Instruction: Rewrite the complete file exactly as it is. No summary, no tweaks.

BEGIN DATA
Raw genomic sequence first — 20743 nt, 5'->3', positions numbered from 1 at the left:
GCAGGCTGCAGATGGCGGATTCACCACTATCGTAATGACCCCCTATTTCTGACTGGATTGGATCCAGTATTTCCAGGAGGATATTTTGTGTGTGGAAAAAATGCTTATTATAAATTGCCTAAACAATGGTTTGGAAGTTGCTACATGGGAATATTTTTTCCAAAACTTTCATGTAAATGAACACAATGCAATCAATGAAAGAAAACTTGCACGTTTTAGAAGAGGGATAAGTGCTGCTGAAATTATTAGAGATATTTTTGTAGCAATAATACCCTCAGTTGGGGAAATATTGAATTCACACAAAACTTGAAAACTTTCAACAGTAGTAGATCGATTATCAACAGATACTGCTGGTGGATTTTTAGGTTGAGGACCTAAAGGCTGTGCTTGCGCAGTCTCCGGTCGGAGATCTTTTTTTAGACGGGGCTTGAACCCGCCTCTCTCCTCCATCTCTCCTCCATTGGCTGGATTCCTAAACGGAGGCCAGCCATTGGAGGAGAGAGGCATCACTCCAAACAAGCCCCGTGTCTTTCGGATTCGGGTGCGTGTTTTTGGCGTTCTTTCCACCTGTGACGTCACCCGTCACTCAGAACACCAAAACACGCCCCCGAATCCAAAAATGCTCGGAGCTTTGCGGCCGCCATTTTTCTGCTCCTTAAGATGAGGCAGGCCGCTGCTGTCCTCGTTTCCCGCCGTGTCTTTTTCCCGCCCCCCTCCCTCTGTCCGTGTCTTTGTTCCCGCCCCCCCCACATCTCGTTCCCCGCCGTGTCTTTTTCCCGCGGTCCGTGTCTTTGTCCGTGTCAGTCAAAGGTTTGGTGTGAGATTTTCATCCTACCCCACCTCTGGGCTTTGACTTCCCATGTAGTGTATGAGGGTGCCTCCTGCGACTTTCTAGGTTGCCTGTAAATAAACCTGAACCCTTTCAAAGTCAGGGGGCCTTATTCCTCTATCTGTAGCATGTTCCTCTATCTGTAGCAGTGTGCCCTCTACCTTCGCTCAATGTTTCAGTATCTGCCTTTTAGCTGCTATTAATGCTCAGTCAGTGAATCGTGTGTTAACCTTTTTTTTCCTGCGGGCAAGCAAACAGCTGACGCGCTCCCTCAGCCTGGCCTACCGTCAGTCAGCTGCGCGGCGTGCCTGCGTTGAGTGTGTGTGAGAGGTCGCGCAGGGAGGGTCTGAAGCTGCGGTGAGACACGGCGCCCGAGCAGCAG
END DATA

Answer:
Raw genomic sequence first — 20743 nt, 5'->3', positions numbered from 1 at the left:
GCAGGCTGCAGATGGCGGATTCACCACTATCGTAATGACCCCCTATTTCTGACTGGATTGGATCCAGTATTTCCAGGAGGATATTTTGTGTGTGGAAAAAATGCTTATTATAAATTGCCTAAACAATGGTTTGGAAGTTGCTACATGGGAATATTTTTTCCAAAACTTTCATGTAAATGAACACAATGCAATCAATGAAAGAAAACTTGCACGTTTTAGAAGAGGGATAAGTGCTGCTGAAATTATTAGAGATATTTTTGTAGCAATAATACCCTCAGTTGGGGAAATATTGAATTCACACAAAACTTGAAAACTTTCAACAGTAGTAGATCGATTATCAACAGATACTGCTGGTGGATTTTTAGGTTGAGGACCTAAAGGCTGTGCTTGCGCAGTCTCCGGTCGGAGATCTTTTTTTAGACGGGGCTTGAACCCGCCTCTCTCCTCCATCTCTCCTCCATTGGCTGGATTCCTAAACGGAGGCCAGCCATTGGAGGAGAGAGGCATCACTCCAAACAAGCCCCGTGTCTTTCGGATTCGGGTGCGTGTTTTTGGCGTTCTTTCCACCTGTGACGTCACCCGTCACTCAGAACACCAAAACACGCCCCCGAATCCAAAAATGCTCGGAGCTTTGCGGCCGCCATTTTTCTGCTCCTTAAGATGAGGCAGGCCGCTGCTGTCCTCGTTTCCCGCCGTGTCTTTTTCCCGCCCCCCTCCCTCTGTCCGTGTCTTTGTTCCCGCCCCCCCCACATCTCGTTCCCCGCCGTGTCTTTTTCCCGCGGTCCGTGTCTTTGTCCGTGTCAGTCAAAGGTTTGGTGTGAGATTTTCATCCTACCCCACCTCTGGGCTTTGACTTCCCATGTAGTGTATGAGGGTGCCTCCTGCGACTTTCTAGGTTGCCTGTAAATAAACCTGAACCCTTTCAAAGTCAGGGGGCCTTATTCCTCTATCTGTAGCATGTTCCTCTATCTGTAGCAGTGTGCCCTCTACCTTCGCTCAATGTTTCAGTATCTGCCTTTTAGCTGCTATTAATGCTCAGTCAGTGAATCGTGTGTTAACCTTTTTTTTCCTGCGGGCAAGCAAACAGCTGACGCGCTCCCTCAGCCTGGCCTACCGTCAGTCAGCTGCGCGGCGTGCCTGCGTTGAGTGTGTGTGAGAGGTCGCGCAGGGAGGGTCTGAAGCTGCGGTGAGACACGGCGCCCGAGCAGCAG